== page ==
The teenage community today is based on the views and opinions of society. Though this may seem harmless on the outside, these opinions have become the poison apple of today’s culture, tearing teenagers lives apart. Specifically, teenagers are falling to eating disorders due to the pictures and habits in the everyday community. Large billboards of flawless models, magazines with dieting tips and get-skinny schemes flood the minds of teenage girls and boys, imprinting the thought that they are obligated to look perfect. Eating disorders have very serious health risks, which can be aided by extensive treatment. Specific habits and signs can identify each disorder.
The signs of anorexia nervosa and bulimia are vastly different. Girls that suffer from Anorexia tend to be perfectionists who want to control the amount of food consumed, where Bulimics tend to eat large amounts of food and purge the calories consumed. In anorexia, girls will start “Wearing baggy clothing, or clothing inappropriate for the season (long sleeves on a hot day)” (Is Your Child Showing Signs of an Eating Disorder?, PR Newswire).
This is due to their need to hide the extreme amount of weight loss. Bulimics will hide their purges by spending a lot of time in the bathroom and running the water to cover the sound. Girls with these disorders are sneaky and manipulative. They will go great lengths to hide what they are doing. Although the person that is affected will be in denial these signs are easy to spot and more noticeable then they think. Some times these signs are what can save a persons life.
Popularly known as the Slimmers disease, this is an extreme example of older children or young adults using food as a weapon to cope with what they see as insoluble problems in their lives. It can be interpreted as a weapon against family, teachers and themselves. Anorexia may start at different ages, but usually it is at a time when the issues of independence and self-esteem come to a head. Many ...
Anorexia Nervosa and Bulimia are detrimental to the human body. Anorexia can lead to dizzy spells, irregular menstrual cycles, hair loss and breakage and eventually death. Bulimia can lead to damaged teeth, rips in esophagus, sores in the mouth and eventually death as well. The health risks are beyond physical but mental as well. Girls with eating disorders almost always have another psychiatric disorder. Some can suffer from depression and anxiety. Eating disorders are often classified as a “Dual Diagnosis”.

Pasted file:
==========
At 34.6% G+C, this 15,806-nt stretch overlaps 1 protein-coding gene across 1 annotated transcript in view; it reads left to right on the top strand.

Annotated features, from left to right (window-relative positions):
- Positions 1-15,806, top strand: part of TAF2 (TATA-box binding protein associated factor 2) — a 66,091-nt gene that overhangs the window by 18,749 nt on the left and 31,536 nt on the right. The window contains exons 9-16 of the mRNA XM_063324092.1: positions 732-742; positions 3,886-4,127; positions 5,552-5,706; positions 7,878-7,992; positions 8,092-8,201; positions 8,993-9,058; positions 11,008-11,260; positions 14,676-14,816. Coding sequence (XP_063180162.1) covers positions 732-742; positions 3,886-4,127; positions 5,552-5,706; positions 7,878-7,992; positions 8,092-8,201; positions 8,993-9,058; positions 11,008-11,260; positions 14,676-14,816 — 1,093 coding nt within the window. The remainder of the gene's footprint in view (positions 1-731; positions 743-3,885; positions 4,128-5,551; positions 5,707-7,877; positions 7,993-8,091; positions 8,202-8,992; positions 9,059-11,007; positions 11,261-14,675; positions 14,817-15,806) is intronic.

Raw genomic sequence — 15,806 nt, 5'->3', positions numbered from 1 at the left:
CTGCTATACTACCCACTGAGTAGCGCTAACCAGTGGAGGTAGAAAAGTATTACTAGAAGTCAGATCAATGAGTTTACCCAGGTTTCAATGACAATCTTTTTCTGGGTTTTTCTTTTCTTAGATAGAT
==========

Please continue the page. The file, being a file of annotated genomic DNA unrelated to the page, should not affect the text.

With the correct treatment, both disorders can be reversed. It is important for the patient to recognize their symptoms and realize that they are not alone in their situation. Parental support is normally the most important factor in recovery “”The most important thing a parent can do is listen,” says Susan McClanahan, Ph.D., a clinical psychologist who specializes in the treatment of anorexia and bulimia.” Treatment is the best answer and is an important step to recovery. Recovery is a slow process that needs a lot of understanding and patience. If the treatment is rushed the patient is more likely to fall back into old habits and relapse. These disorders should been taken seriously watched for in girls of all ages.
The ages of teenagers affected by the disorders varies greatly. “In the United States, as many as 10 in 100 young women suffer from an eating disorder.” (The American Academy of Child and Adolescent Psychiatry.) Due to societies pressure for perfection, the battle with each disorder is in many cases deadly. With the right treatment, severe health risks can be reversed and the disorder will begin to fade, as the signs of a healthy individual will shine through.
PR Newswire (2012).
Is Your Child Showing Signs of an Eating Disorder? Journal of Business and Economics. http://aacap.org/page.ww?name=Teenagers+with+Eating+Disorders§ion=Facts+for+Families